Annan and Jimmy Carter urged to postpone Zimbabwe visit by regime

The three, who belong to a group of former statesmen and prominent personalities known as the Elders, announced this week that they would visit Zimbabwe on Saturday to assess what they called the ‘‘escalating humanitarian crisis’’.

However, a Government source yesterday revealed that the group had been advised to defer the visit to a later date as Zimbabwe was currently occupied with the ongoing inclusive Government talks and preparations for the summer cropping season.

"The Elders wrote to Government on the intended visit but they have been advised that while it (Government) appreciates the humanitarian concern by the group, it was important for them to plan their visit on a date that is convenient and agreed to by both sides.

"Government also advised them to recognise that their intended visit had failed to recognise that Zimbabwe is currently in negotiations through Sadc facilitation and the country is currently busy on its agricultural activities and end of year programmes," the source said.

Zimbabwean authorities, the source said, had also indicated that they were not in a position to handle the visit at this time of the year.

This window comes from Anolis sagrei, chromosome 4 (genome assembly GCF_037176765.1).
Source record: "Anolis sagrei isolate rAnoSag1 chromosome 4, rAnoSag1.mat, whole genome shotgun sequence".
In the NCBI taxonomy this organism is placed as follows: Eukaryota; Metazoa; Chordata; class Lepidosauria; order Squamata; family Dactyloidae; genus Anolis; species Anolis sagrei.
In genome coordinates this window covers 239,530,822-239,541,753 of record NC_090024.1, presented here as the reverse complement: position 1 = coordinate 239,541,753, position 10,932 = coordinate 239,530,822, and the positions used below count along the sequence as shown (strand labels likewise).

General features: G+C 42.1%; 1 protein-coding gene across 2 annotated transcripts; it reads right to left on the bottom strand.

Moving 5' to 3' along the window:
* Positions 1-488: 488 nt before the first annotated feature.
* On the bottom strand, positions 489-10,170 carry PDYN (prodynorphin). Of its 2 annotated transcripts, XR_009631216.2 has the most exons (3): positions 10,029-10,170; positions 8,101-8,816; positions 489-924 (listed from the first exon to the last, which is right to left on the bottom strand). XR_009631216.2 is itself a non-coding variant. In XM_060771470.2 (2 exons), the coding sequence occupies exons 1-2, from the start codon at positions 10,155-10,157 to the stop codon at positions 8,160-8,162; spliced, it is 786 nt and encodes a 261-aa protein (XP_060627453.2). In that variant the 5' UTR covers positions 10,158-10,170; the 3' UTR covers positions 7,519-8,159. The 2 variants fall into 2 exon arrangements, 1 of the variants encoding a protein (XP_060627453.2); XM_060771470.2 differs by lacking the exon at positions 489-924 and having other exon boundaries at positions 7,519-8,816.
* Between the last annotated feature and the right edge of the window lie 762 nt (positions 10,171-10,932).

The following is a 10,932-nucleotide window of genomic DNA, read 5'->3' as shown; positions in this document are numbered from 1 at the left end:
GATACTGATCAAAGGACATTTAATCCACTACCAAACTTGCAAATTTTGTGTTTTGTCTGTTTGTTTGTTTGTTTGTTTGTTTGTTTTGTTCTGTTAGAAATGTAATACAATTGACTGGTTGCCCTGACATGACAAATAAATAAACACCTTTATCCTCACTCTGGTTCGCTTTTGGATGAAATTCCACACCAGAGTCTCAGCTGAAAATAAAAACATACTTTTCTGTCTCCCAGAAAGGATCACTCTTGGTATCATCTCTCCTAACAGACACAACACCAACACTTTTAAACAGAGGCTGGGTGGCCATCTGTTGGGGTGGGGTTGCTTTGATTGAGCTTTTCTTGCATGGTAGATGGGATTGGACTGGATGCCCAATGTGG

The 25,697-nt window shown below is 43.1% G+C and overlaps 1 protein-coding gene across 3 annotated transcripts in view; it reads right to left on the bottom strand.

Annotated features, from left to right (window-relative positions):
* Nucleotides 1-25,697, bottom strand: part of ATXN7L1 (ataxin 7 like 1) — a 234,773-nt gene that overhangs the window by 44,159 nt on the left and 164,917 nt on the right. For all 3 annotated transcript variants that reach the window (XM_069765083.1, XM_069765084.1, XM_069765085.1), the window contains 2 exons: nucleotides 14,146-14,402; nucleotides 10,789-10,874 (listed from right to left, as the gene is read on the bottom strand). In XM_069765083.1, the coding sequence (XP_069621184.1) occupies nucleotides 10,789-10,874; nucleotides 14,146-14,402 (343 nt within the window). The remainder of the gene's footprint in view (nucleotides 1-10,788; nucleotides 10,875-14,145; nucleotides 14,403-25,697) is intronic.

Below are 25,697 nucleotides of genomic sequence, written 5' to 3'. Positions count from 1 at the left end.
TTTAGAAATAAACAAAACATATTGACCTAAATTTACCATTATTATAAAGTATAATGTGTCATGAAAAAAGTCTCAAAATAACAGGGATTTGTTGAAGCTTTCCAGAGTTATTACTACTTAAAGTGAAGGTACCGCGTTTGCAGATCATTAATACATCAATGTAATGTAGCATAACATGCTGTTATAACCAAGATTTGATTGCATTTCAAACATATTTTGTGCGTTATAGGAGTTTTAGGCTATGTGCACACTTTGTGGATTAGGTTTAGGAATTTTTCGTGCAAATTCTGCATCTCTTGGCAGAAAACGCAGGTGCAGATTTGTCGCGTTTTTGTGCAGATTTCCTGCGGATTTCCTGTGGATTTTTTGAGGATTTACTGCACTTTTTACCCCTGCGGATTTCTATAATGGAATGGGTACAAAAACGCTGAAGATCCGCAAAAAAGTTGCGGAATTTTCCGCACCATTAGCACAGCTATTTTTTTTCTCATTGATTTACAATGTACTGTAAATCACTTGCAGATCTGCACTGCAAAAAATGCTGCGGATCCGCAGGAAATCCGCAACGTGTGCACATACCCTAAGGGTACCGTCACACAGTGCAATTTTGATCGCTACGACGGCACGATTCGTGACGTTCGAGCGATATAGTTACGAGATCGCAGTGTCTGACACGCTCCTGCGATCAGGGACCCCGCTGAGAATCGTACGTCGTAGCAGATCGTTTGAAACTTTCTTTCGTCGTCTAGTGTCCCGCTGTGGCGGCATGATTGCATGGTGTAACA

The source also said the Government was concerned with the fact that the group is made up of personalities deemed hostile to Zimbabwe.

The authorities, the source added, were eager to know the community being represented by the clique.

"Government would want to know whose mission they are representing and who they report to. This stems from documented and well-known attitudes by some of the group’s members towards Zimbabwe," he said.

Mr Annan and South African clergyman Bishop Desmond Tutu, also a member of the Elders, have in the past been openly critical of President Mugabe and his administration.

The source said there were also indications that the visit was a planned rescue package to MDC-T in its efforts to divert current Sadc initiatives for a political resolution and make the issue a crisis that warrants the intervention of the United Nations Security Council.

"The visit has been deemed a partisan mission by a group of people with partisan interests," the source said.
In his statement, Mr Annan said the mission was to revive global attention on the Zimbabwean situation.
He said the Elders had planned to make a first-hand assessment of how to effectively respond to the situation and "its spillover effects on neighbouring countries".

"We hope that our visit will also add momentum to the global response to longer-term issues of reform and development once an inclusive Government is in place and operational.

"It is crucial that the international community supports a Zimbabwe-led process of recovery and provides sufficient funding

for its implementation," Mr Annan said.

The former UN secretary-general also urged the political leadership "to move swiftly to fully implement the September 15 agreement, particularly the provisions on humanitarian and food assistance".

"Delays in forming a Government are prolonging the suffering of the people," he was quoted as saying.